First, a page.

Before the lazy-alloc change, this operation would peak at 168978 bytes allocated. As you can see, the 100K receive buffer is a significant share of the memory used.

After the alloc work, the exact same transfer instead ended up using 136188 bytes.

102,400 bytes is for the receive buffer, meaning we reduced the amount of “extra” allocated data from 66578 to 33807. By 49%

Even tinier tiny-curl: in a feature-stripped tiny-curl build that does HTTPS GET only with a mere 1K receive buffer, the total maximum amount of dynamically allocated memory is now below 25K.

Caveats

The numbers mentioned above only count allocations done by curl code. It does not include memory used by system calls or, when used, third party libraries.

Landed

The changes mentioned in this blog post have landed in the master branch and will ship in the next release: curl 7.71.0.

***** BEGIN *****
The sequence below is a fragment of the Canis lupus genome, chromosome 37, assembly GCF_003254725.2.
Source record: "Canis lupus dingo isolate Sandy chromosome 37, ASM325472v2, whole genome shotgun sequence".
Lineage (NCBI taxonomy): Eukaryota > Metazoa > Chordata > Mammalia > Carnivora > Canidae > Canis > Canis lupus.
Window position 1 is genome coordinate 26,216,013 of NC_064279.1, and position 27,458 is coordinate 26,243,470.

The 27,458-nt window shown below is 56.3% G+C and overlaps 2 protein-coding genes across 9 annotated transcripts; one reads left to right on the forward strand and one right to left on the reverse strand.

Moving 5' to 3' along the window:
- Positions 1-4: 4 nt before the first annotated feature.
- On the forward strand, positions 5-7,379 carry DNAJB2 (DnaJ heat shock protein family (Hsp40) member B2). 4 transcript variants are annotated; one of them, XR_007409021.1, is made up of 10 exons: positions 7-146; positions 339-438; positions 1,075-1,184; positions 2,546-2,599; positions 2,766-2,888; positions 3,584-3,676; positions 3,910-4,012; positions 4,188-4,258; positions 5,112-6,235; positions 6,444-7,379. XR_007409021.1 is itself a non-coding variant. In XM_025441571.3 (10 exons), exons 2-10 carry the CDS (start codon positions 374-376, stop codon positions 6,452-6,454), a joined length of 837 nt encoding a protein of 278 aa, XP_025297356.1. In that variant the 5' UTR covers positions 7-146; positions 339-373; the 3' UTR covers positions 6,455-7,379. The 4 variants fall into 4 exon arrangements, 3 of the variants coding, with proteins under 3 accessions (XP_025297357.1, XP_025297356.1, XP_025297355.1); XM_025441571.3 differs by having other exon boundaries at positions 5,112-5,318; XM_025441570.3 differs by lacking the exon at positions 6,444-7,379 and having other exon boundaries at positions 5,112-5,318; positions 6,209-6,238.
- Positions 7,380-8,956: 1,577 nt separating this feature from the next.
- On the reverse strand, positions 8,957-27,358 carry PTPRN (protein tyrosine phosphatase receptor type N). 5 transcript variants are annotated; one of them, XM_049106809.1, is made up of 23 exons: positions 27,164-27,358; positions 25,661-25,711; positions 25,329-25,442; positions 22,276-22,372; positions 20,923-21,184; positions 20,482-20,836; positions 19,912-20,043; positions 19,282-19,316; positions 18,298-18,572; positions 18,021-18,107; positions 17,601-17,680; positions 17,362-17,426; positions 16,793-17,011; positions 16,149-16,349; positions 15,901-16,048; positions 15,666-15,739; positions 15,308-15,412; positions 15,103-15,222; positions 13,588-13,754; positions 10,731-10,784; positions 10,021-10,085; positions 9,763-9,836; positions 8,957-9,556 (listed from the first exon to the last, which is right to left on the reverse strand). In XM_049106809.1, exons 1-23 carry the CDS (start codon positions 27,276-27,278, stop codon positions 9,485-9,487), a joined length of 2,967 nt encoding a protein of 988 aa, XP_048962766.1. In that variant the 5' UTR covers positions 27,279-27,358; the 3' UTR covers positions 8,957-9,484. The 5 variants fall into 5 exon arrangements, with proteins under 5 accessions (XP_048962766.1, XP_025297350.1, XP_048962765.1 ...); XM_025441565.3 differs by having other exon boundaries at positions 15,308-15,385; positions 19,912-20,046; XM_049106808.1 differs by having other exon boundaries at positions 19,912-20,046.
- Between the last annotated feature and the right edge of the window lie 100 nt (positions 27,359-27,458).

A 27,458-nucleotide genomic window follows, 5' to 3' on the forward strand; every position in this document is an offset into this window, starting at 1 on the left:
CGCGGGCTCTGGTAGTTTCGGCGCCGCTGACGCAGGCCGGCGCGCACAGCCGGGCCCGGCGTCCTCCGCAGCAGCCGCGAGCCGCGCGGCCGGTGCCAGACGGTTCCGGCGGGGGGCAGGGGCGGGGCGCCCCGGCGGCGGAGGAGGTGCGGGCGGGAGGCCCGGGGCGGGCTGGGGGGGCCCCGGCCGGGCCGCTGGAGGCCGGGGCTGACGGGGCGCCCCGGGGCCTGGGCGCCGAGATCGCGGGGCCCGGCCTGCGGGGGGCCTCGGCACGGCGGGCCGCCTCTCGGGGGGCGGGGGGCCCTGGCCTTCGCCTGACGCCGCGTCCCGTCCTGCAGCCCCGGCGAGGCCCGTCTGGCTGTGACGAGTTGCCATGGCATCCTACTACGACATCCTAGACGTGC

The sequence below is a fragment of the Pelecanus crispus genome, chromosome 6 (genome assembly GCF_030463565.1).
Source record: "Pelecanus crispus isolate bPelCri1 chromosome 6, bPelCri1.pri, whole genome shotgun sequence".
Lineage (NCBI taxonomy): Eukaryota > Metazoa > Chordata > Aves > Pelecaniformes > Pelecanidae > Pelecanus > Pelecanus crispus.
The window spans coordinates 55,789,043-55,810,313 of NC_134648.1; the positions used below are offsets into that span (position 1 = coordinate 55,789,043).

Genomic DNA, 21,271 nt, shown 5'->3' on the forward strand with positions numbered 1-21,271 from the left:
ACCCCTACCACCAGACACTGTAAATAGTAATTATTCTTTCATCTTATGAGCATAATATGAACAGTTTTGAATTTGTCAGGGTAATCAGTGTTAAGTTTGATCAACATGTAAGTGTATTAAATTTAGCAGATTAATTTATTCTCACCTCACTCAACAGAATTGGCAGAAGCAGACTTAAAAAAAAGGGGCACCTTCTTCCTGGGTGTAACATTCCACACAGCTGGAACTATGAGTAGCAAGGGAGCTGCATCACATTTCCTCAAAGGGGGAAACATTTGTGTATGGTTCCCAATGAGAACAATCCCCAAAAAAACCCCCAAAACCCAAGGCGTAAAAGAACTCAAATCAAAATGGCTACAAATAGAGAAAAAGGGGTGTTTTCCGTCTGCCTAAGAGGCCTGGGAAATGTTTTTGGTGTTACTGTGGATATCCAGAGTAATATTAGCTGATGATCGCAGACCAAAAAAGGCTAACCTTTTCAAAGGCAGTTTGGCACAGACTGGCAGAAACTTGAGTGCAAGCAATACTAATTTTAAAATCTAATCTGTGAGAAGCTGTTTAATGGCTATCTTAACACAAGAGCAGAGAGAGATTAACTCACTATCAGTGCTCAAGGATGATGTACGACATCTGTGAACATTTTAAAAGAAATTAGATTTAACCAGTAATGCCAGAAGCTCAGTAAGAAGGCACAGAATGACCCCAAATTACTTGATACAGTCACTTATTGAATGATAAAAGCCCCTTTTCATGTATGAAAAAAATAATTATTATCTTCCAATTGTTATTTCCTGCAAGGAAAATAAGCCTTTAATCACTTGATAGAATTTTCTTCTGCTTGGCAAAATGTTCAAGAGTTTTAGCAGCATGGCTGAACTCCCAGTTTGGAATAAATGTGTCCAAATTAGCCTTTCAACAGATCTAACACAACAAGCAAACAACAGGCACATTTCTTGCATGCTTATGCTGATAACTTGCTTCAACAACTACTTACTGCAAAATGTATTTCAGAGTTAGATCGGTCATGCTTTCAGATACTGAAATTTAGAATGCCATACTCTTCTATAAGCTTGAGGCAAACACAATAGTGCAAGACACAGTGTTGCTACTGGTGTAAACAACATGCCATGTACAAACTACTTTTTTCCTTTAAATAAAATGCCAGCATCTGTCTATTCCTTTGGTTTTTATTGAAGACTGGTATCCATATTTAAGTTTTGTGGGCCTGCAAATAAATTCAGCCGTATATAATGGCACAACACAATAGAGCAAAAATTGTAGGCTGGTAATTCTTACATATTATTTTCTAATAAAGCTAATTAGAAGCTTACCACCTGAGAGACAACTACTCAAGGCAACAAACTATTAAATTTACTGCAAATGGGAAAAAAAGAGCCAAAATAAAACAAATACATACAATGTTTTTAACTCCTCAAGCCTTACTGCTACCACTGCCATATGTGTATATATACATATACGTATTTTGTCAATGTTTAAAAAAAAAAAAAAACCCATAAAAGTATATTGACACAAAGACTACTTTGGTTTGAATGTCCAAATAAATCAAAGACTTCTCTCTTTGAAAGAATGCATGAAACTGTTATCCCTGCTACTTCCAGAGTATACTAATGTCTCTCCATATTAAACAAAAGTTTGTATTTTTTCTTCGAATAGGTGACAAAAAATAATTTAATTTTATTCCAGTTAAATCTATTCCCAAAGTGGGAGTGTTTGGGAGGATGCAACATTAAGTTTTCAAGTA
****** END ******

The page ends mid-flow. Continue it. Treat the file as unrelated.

curl ootw: –socks5

(Previous option of the week posts.)

--socks5 was added to curl back in 7.18.0. It takes an argument and that argument is the host name (and port number) of your SOCKS5 proxy server. There is no short option version.

Proxy

A proxy, often called a forward proxy in the context of clients, is a server that the client needs to connect to in order to reach its destination. A middle man/server that we use to get us what we want. There are many kinds of proxies. SOCKS is one of the proxy protocols curl supports.

SOCKS

SOCKS is a really old proxy protocol. SOCKS4 is the predecessor protocol version to SOCKS5. curl supports both and the newer version of these two, SOCKS5, is documented in RFC 1928 dated 1996! And yes: they are typically written exactly like this, without any space between the word SOCKS and the version number 4 or 5.